Second, he tackles plot, arguing that the multi-plot structure of many independent films runs counter to the classic three-act structure of mainstream movies. The foundation of the modern multi-plot structure in literature can be found in Shakespeare and English playwrights in the 18th century, who broke away from the focus on a single character and their story. If thats considered to be independent in cinema, its difficult to reconcile its foundational nature in storytelling in the English language, in a somewhat visual medium (wouldn’t you consider plays a form of visual storytelling?)
Murphy goes on to tackle temporal structures in which time and space are used in challenging ways, often causing changes in audience perception of the story. Time and space become less “realistic” and are intentionally used and manipulated as formal elements of  the story structure. To some extent this is true of all movies, having to condense time by making visual associations or using devices, as in Lawrence of Arabia to establish the passage of long periods of time. 
Finally, Murphy approaches non-causal structures in which dreams or character’s interior life play a large part in the visual story. The world of the absurd or the hypothetical can rule reality. But isn’t this also employed in Hollywood films, such as The Wizard of Oz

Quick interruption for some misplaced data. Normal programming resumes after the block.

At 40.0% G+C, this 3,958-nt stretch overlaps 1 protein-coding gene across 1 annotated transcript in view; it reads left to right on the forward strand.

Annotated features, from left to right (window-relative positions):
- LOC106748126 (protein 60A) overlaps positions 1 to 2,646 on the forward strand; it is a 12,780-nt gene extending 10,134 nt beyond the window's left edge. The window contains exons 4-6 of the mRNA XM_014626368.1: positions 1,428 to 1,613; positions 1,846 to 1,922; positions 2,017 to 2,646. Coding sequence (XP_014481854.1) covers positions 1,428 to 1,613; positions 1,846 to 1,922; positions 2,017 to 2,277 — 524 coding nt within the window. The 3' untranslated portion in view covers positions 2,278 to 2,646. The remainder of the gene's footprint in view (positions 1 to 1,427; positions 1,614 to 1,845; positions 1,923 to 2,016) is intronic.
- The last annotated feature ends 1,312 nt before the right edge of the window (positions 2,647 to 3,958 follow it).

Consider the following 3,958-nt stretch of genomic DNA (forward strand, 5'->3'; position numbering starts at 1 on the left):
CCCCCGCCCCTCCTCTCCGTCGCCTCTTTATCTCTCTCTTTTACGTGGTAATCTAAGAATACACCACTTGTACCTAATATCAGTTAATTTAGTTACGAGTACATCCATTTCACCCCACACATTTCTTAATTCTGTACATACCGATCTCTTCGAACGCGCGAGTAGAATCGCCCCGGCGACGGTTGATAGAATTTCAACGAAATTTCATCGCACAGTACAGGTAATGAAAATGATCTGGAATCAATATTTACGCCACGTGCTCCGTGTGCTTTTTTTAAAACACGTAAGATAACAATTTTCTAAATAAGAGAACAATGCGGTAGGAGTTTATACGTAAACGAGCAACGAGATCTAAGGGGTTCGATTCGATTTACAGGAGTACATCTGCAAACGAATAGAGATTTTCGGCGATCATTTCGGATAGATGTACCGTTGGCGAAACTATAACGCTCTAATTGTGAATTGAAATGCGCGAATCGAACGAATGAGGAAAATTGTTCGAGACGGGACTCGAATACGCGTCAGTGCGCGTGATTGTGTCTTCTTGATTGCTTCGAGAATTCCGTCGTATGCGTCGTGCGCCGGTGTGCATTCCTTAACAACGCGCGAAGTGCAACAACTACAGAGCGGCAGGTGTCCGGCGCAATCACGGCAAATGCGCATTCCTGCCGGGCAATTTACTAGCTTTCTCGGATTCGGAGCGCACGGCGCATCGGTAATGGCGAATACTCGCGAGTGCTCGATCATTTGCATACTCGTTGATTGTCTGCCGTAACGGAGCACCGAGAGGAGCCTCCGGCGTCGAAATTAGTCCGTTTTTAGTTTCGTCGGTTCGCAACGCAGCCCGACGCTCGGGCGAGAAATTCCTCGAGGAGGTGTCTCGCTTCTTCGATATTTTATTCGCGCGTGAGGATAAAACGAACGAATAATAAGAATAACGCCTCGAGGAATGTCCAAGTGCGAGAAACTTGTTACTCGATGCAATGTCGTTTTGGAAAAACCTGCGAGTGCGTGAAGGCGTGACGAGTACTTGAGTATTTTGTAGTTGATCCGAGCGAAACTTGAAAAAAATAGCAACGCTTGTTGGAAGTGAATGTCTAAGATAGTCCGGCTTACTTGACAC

My point here is not to say that Murphy is merely re-appropriating various techniques, or to say that his examples are not valid instances of deviation from classical screenwriting practices – but rather, to point out that his spectrum of “art cinema” to “Hollywood” is a very broad one, and encompasses alot of different kinds of art that I don’t feel can be easily labeled and lumped together. 
I think that often, the label of “independent” can be deceiving. In a movie like Juno, or Little Miss Sunshine which are extremely popular and hailed as quirky, independent movies, are actually quite traditional in their narrative structure and techniques. The style in which they are made, however, connotes a popularized and somewhat commodified aesthetic that provide us with pretty conventional stories packaged in indie razmatazz. This is what I consider having that deliciously easy to swallow structure while maintaining some kind of false “indie” cred. 
I know I’m rambling a bit, but its hard for me to explain completely clearly. I think that its impossible to write a book about how to make an independent screenplay, because the point is that there is no “way”, no established structure, just alot of individuals and their particular forms of expression. Murphy’s book is useful in the sense that it evaluates examples of movies that challenge the status quo, and how, and why etc. But the second you try to label and confine broken rules to rules about how to break the rules, it ceases to be meaningful. Rules are meant to be broken, cake is meant to be eaten, and independence is meant to maintain its independence, by shirking silly labels, like “independent.”